Many dynasty championships are won with quick thinking and more times than not a great deal of research. I get excited each year during bowl season, perhaps it’s the optimism in the air as a few good prospects that go under the radar can make all the difference in the world to building a competitive fantasy squad of tomorrow. Most of these players I am seeing for the first time, unless I indicate otherwise in their individual write-ups. Here are some of the players I watched during the second week of the 2016-2017 bowl games:
DE-Derek Barnett, Tenn: This was an impressive defender from his first snap until his last, he kept on battling to get to the signal caller. The defensive end was held, pulled down by his shoulder pads, tripped, and yet still disrupted several passes while besting Reggie White’s Tennessee college sack record. He mostly lined in seven tech (wide of the formation, almost in a sprinter’s starter stance at a 45 degree angle) and dipped underneath his blockers shoulder pads. His flexibility, spin moves, and immediate first steps made his presence felt on almost every snap. Barnett flipped sides with ease, anchored his spot against the run, and worked down the line of scrimmage looking for someone to smash. The Volunteer had some issues separating quickly from blockers, but he would always find a way to break free. He dropped back into coverage on designed plays, but I still think his more natural position is defensive end. I currently only have Bama’s Allen and Texas A&M’s Garrett as more dominant DEs.
WR-Isaiah Ford, Va Tech: Much like the entire Virginia Tech offense, this wide out started the game slowly only catching one pass in the first half; however he finished up with six receptions for 56 yards. He looked like a fantasy WR2 by creating separation, then tracking the ball well in the air while showing off a good catch radius that allowed him to make some difficult grabs both high and low. Ford caught the ball with his soft hands in stride and showed off some versatility running a jet sweep and a slip screen. Once the receiver had the pigskin in his hands, he fought for extra yardage with his leg drive and ability to stiff-arm defenders. The wide out looks like a second round rookie draft pick to me, depending on NFL team.
DE-Myles Garrett, Texas A&M: First I know this was one game out of many, but I did not come away after this bowl game with the super warm and fuzzies over this Aggie. I thought his counterpart, Kansas State defensive end Jordan Willis (my current seventh best rookie defensive lineman) was better at anchoring the line of scrimmage, playing the run, and rushing the opposing quarterback. What bothered me the most was that Garrett did not appear to hustle on the field except during an extra point attempt (he blocked that kick by the way). Kansas State made a point to use their running game on the side opposite where he lined up. He lined up as a five tech (shoulder on outside tackle shoulder) or a seven tech, mostly in a bear crawl stance, but sometimes standing up. Garrett anchored ok, but didn’t protect his legs from chop blocks. It took him some time to disengage from blockers and used pass rush moves sparingly (bullrush, spins, and swim moves). The defender appeared tight hipped and almost overly muscular limiting his use of leverage. He demanded a few double teams, but seemed to get a little too winded at times. Perhaps the soon to be top three NFL selection was playing it safe, so I will need to watch a lot more game film before I make any judgements.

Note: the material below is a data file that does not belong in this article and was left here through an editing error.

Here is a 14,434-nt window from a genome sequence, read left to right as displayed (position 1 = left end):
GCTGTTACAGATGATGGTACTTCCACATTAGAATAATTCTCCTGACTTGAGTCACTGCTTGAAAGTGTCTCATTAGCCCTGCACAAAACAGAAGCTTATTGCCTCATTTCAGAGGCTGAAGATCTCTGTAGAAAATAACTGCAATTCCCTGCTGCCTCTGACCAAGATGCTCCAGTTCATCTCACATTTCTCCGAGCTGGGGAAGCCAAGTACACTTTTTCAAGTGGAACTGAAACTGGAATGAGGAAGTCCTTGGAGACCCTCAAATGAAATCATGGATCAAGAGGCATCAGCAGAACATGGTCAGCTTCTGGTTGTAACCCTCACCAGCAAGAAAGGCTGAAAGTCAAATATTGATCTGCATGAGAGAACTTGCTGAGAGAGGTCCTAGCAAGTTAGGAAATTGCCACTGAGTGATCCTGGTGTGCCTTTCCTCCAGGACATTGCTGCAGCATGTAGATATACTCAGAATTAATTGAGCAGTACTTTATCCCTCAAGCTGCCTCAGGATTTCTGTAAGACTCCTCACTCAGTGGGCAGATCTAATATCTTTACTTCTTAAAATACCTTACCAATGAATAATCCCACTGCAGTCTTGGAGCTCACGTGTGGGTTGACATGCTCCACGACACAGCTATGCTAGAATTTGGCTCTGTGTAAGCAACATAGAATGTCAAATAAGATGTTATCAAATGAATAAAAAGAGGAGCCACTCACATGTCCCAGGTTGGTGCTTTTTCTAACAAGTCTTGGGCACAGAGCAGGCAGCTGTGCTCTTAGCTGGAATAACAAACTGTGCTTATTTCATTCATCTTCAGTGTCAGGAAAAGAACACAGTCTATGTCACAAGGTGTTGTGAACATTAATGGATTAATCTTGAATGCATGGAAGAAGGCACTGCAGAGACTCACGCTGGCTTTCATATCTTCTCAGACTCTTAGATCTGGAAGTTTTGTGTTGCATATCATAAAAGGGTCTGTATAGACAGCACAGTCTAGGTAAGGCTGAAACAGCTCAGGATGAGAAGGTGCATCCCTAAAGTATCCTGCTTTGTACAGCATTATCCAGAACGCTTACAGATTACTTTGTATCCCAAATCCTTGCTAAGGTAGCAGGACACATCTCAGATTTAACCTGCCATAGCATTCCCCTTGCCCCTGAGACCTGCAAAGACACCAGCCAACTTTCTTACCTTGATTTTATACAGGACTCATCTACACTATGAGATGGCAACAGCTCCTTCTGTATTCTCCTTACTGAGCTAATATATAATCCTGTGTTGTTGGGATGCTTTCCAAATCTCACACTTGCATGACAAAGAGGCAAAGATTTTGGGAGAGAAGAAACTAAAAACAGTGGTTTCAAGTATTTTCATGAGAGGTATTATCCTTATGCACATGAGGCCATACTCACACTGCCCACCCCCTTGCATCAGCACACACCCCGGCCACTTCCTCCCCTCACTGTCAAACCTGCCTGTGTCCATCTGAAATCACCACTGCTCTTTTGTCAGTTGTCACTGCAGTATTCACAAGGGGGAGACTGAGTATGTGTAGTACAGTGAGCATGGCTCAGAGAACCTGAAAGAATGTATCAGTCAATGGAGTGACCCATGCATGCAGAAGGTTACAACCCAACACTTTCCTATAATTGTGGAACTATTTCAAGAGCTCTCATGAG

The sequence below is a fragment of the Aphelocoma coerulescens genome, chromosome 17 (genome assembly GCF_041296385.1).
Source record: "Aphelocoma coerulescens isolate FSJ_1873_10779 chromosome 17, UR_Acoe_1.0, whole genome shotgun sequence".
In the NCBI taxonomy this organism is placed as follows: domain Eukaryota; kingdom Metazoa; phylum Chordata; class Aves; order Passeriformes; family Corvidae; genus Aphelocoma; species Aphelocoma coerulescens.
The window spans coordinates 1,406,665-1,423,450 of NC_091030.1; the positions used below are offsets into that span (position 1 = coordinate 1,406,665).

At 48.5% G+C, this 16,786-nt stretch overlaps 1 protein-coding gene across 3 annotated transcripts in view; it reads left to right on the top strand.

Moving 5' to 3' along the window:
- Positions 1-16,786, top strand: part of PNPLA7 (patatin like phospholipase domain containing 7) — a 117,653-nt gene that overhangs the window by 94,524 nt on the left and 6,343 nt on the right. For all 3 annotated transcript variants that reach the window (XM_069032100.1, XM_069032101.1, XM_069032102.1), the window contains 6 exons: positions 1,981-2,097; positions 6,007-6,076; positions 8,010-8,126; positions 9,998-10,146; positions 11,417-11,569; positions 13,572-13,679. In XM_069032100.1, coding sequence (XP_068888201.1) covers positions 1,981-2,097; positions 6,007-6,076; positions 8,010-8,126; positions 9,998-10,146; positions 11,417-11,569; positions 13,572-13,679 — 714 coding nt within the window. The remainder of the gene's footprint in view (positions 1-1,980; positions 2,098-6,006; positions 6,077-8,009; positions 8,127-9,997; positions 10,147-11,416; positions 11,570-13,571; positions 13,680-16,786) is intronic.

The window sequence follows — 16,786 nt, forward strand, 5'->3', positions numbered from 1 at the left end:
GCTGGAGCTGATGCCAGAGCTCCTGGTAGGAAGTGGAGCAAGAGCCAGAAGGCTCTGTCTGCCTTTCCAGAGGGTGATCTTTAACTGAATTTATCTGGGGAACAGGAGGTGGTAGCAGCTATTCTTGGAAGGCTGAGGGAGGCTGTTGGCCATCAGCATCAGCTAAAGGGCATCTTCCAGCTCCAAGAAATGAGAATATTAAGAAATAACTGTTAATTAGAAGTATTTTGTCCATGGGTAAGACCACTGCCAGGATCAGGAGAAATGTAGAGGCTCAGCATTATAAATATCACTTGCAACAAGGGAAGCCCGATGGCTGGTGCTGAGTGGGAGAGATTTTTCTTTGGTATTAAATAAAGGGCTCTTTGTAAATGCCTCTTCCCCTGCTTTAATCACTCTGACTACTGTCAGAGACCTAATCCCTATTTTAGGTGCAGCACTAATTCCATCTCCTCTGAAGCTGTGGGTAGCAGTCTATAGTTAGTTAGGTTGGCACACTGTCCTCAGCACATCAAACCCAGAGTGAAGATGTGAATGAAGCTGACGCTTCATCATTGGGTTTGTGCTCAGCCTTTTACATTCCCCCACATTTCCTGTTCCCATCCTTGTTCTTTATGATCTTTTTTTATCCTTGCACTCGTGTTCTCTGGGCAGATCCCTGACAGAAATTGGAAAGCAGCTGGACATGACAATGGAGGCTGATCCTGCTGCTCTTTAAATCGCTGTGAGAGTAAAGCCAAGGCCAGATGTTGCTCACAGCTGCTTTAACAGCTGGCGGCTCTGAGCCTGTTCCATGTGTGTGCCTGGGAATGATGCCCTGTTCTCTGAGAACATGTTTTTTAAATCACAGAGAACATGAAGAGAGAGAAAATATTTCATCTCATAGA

TE-Bucky Hodges, Va Tech: This young 6’ 7” 245 lb. athlete looks and plays more like an oversized wide out than a tight end. I don’t recall seeing him lined up anywhere other than split outside. Hodges caught the ball at its highest point, layed out to make the difficult reception, and did a good job shielding the defender from the pigskin. He got tossed the ball twice on jet sweeps and gained ten yards with his quickness. The tight end was very effective on tunnel screens that allowed him to use his physicality along with a jump cut or two. His play reminded me of a more athletic Kelvin Benjamin.